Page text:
specialneeds14563127In August of 2013, ISR published an Article titled, How Supportive of Special Needs Students is Your School? In this Article we included a list that names The Next Frontier Inclusion Foundation‘s 50 charter-member schools. Next Frontier Inclusion, in their own words, is a “non-profit organization that supports international schools in becoming more inclusive of students with special educational needs and exceptional talents.” Since 2013, The Next Frontier Inclusion has attracted scores more member-schools and been instrumental in helping schools world-wide in the area of inclusion.

Yesterday, new comments appeared on the Blog accompanying the above mentioned article.  The comments were written by a parent seeking advice on an inclusive placement for his 10-year old child. Included in his remarks the parent tells how the American International School Jeddah (a charter member of Next Frontier Inclusion) rejected his child’s enrollment application due to “‘mild motor’ issues that require the aid of a nanny as a safety factor in the restroom.”  We don’t know the entire story, but these comments troubled us and gave pause for thought.

Here is a copy of the parent’s comments: 

Dear Sir, I am in Jeddah. My child is 10 years old…he has mild motor difficulty that makes him need little assistance at the toilet for safety…he is mentally fine…he passed his grade 3 in Massarat school…a very good school for inclusion, very helpful and understanding…but unfortunately they haven’t boy section (for older students)…so I looked for international school…all schools with boy section rejected my child for his toilet-issue…needs a nanny for support at the toilet, only for his safety…so I looked for international mixed boys and girls to accept the attendance of a female nanny…

This school was the American International school in Jeddah…they unfortunately rejected us as well saying that he should be totally independent…how this could be said from a school with inclusion???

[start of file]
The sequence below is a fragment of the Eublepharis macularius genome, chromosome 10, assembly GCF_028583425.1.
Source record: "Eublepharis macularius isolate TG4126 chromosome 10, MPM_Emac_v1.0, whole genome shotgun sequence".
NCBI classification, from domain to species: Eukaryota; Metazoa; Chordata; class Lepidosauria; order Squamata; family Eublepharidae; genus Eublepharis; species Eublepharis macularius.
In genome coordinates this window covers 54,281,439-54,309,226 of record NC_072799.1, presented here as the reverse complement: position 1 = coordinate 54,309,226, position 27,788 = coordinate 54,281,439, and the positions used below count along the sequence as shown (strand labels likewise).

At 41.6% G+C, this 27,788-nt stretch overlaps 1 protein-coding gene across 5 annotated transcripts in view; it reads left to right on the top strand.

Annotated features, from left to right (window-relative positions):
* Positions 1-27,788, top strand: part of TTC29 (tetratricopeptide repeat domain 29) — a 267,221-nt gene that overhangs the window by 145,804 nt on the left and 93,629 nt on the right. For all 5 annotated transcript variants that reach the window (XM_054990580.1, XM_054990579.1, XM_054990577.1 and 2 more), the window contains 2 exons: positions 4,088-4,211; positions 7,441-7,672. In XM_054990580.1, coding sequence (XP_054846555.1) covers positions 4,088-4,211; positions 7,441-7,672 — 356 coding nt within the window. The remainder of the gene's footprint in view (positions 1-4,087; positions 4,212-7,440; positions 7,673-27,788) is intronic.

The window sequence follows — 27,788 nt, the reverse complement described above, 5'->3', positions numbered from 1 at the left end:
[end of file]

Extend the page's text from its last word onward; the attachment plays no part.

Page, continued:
I wrote to you, hopefully you can help me…because we couldn’t find a decent school for my near normal child…hasn’t he the right to be in a decent place?? To study, to play, to mingle and to be accepted????

Thanks for your time…but I think the American International school in Jeddah doesn’t deserve to be in that list of schools with inclusion…”

(Name withheld)

In 2013, comments posted to this very same ISR Blog reflect a similar reality expressed in the parent’s comments posted in 2016 (above). Here’s a few examples of 2013 comments:

“I have yet to see an international school with an appropriate and acceptable Special Needs program.”

“I’ve worked at 7 international schools and none of them had the least bit of services for special needs. In fact, the school did not identify these kids to us and left us on our own to figure out who was who.”

“New director seems bent on filling seats regardless of student needs and school’s ability to provide appropriate (or any) service.”

“I worked at a school in Khao Yai, Thailand and was asked to work there as a Special Educator. It was interesting, once I started identifying students in the program as possible Sped Kids, I was told my contract would not be renewed…Oh yes this was after they got their certification first…”

With no intention of belittling the work of the The Next Frontier Inclusion Foundation or pointing a finger at American International School Jeddah, our question is: Are some International Schools simply masquerading as being “Inclusive” as a means to adding a more humanistic, caring mask to an otherwise purely profit-motivated operation? ISR School Reviews relate many incidences of International Schools flaunting the PYP, MYP, AP, IB, Best Practices, etc. as a means of attracting clients, but without completely subscribing to or meeting the requirements of the programs. Could the same be true of Inclusion?